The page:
Monday, September 18, 2006

Sam Harris on Liberal denial of Islamic extremism

Via Kevin Drum, I came across this LA Times editorial by Sam Harris which accuses liberals of having a "head in the sand" attitude about Islamic extremists.

I have been a supporter of Sam Harris' book End of Faith, because I think it provides a much needed antidote to the pieties and politeness surrounding religios dogma in our society. But here I think he gets a lot of things wrong. Or rather, I think he's attacking a conspiracy theory America rather than Liberal America:
At its most extreme, liberal denial has found expression in a growing subculture of conspiracy theorists who believe that the atrocities of 9/11 were orchestrated by our own government. A nationwide poll conducted by the Scripps Survey Research Center at Ohio University found that more than a third of Americans suspect that the federal government "assisted in the 9/11 terrorist attacks or took no action to stop them so the United States could go to war in the Middle East;" 16% believe that the twin towers collapsed not because fully-fueled passenger jets smashed into them but because agents of the Bush administration had secretly rigged them to explode.
While these statistics are somewhat disturbing, I don't think they suggest a particularly liberal form of malaise. Indeed, Harris does not even present evidence that these conspiracy theories were held more by Liberals than by those with other political leanings. Nor does he present evidence that Liberals hold more dangerous conspiracy theories than Conservatives do.

I find myself largely agreeing with Kevin Drum's critique:
It's that broad support that we need to target, and that's why we should focus our efforts on things like public diplomacy, economic engagement, and working seriously with multilateral institutions. It's not because liberals don't understand the threat, it's because liberals seem to be the only ones who do understand the threat these days — namely that public opinion in the Muslim world is our biggest problem, and conventional military action only makes this problem worse. Harris has some catching up to do if he wants to join the conversation.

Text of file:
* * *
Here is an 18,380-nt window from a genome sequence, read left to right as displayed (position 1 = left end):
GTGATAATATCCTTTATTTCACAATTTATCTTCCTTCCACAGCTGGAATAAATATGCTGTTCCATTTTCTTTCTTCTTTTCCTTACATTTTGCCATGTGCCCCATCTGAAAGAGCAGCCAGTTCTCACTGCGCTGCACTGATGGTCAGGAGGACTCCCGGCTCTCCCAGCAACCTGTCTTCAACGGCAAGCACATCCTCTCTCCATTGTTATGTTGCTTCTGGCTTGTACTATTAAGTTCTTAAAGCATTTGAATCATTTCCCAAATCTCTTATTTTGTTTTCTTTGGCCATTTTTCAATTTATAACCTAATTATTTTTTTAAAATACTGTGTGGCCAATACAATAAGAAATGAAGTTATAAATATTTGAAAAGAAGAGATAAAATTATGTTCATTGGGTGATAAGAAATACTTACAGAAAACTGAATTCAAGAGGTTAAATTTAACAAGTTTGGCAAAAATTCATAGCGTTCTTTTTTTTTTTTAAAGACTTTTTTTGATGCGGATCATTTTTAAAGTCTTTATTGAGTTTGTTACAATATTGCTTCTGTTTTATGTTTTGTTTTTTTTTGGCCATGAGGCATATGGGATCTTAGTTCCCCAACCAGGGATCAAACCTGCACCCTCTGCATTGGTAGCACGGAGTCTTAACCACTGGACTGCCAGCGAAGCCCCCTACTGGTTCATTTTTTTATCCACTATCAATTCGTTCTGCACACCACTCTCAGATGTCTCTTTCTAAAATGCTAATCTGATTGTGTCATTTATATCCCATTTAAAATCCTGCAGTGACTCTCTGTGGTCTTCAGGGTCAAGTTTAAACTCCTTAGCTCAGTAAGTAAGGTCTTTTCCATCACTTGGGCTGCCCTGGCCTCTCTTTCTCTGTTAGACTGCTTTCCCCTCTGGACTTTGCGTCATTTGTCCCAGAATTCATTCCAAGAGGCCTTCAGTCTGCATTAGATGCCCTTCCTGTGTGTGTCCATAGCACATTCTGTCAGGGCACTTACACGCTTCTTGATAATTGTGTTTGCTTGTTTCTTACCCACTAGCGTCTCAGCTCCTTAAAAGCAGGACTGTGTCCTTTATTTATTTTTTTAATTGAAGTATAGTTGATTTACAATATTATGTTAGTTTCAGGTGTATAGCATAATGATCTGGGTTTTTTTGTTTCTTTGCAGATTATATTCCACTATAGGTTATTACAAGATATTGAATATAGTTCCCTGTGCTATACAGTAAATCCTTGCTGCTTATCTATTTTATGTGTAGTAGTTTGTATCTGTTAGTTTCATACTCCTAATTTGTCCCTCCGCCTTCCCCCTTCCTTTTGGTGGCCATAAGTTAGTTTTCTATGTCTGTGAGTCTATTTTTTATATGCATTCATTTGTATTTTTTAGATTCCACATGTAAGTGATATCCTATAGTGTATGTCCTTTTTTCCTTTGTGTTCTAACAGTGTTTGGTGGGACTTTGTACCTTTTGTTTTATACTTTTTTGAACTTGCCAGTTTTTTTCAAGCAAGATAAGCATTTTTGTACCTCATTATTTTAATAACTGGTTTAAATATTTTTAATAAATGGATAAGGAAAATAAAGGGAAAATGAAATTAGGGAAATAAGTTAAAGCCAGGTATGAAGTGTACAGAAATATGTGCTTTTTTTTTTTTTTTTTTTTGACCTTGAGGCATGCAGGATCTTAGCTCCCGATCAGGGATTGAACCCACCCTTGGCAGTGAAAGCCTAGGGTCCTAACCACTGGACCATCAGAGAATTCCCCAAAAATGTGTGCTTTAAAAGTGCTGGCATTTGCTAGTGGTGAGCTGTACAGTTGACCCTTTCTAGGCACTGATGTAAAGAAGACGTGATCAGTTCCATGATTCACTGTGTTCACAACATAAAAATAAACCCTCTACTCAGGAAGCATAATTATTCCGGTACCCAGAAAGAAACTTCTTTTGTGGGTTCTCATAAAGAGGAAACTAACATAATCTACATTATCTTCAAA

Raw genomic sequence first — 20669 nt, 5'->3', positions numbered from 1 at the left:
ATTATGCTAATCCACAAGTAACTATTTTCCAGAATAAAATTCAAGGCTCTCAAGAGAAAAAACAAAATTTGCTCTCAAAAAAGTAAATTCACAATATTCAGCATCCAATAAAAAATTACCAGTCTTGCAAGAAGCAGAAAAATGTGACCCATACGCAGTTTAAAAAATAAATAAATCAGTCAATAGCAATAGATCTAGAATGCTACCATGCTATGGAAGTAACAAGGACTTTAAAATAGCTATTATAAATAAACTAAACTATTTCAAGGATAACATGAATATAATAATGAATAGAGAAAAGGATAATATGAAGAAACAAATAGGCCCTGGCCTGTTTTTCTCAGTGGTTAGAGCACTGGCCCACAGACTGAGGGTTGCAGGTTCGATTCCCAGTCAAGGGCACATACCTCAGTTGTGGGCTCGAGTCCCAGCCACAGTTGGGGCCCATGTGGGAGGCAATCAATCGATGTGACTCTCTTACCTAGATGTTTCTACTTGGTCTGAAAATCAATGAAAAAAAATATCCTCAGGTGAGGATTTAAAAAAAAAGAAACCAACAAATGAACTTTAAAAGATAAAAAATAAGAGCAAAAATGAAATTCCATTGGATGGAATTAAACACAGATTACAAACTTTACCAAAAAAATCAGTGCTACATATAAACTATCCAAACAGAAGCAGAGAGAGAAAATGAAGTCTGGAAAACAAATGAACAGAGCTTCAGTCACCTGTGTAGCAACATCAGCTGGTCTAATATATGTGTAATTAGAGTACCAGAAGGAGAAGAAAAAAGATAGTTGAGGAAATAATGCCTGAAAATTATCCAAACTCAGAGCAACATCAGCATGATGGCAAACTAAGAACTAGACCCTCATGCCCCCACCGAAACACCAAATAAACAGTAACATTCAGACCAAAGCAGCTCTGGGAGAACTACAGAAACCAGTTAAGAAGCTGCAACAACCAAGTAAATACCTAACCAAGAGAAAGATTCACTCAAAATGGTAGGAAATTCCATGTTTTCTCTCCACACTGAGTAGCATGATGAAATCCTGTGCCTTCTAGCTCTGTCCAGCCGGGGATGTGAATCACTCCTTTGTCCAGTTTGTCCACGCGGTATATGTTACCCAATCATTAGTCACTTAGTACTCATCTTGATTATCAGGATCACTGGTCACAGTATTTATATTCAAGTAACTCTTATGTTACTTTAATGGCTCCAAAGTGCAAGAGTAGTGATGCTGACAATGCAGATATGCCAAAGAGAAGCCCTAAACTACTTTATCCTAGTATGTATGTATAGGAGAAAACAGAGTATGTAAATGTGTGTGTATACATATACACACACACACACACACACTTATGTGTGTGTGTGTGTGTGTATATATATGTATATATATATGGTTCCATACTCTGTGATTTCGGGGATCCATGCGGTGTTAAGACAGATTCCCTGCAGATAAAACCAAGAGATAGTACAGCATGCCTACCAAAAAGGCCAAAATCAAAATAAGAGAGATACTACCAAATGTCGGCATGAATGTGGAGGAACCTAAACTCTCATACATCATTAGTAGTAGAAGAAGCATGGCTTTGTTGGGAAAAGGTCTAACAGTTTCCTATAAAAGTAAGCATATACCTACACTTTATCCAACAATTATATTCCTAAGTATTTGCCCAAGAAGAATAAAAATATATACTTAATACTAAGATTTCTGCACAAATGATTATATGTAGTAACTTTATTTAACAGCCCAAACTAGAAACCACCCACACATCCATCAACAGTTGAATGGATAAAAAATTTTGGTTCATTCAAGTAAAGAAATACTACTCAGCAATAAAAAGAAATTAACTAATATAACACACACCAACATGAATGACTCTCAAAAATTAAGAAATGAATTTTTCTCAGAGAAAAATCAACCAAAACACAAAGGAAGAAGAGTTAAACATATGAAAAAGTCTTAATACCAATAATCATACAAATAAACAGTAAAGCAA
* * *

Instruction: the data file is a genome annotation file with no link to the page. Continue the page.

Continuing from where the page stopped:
That being said, I think Harris does have a point that there is some real violent pathology in certain forms of Islam, and that it is more widespread than some kind-hearted liberals would like to think it is. But I think he misses the mark when he accuses liberals of letting our hatred of Bush blind us to the danger of Islamic extremism. I would say it's the opposite: because we liberals are aware of the danger of Islamic extremism, and because we see how much worse Bush's actions are making it, therefore we hate Bush.


Blogger Heraldblog said...

Liberals would do themselves a favor by speaking out more forcefully about the illiberal abuses of human rights that are endemic in Islamic societies. Where is the outrage when Iran hangs gay teenagers, for example? Or when Hezballah uses Lebanese civilians as human shields? Yes, Bush is an incompetent buffoon, but it's not enough to just hurl insults. His buffoonery would would be more apparent to more people if liberals, moderates, progressives and other sentient beings showed the country what real leadership looks like, and that means being consistent in our outrage over illiberal social policies, no matter where they occur.

1:07 AM, September 21, 2006  
Blogger Zachary Drake said...

Thanks for posting, heraldblog.

Yes, I agree that liberals should attend to the injustices around the world. I think liberals are very wary of criticizing other cultures, especially those of nations poorer or less powerful than ours (which is most of them) for fear of being imperialistic or insensitive or reinforcing American ethnocentrism. And I also feel that our primary responsibility is to correct our own evils rather than try to reform others.

But some shit is just wack, and I don't care how oppressed the people who are doing it are, it's still wack shit. Killing people for being gay, calling for the death of authors, burning down embassies because you're offended by cartoons, etc. is wrong, no matter what you've suffered at the hands of "the West" or "The Zionist Entity".

But on the other hand, I'm not sure the "you're not outraged enough about X" argument is a good one to make. I'm sure there are issues that we're both ignoring that have a good claim on our liberal conscience. Darfur and the civil war in Congo are two that come to mind that I don't spend much time talking about.

While I wish my own personal sense of outrage always varied in direct proportion to the evil of an act committed, I know it doesn't. There are things I pay more attention to than others, people and institutions who piss me off more than others, things that tend to catch my attention (inconsistencies in American foreign policy) and things that don't (the problem of homelessness, which I don't think I've ever addressed). I think we're all like this, and our blogs are bound to reflect it.

However, I do think we should always make an effort to expand our "sphere of moral concern", and I think the real violent, puritanical intolerance that exists in the Middle East might be a good place to go.

9:06 AM, September 21, 2006  

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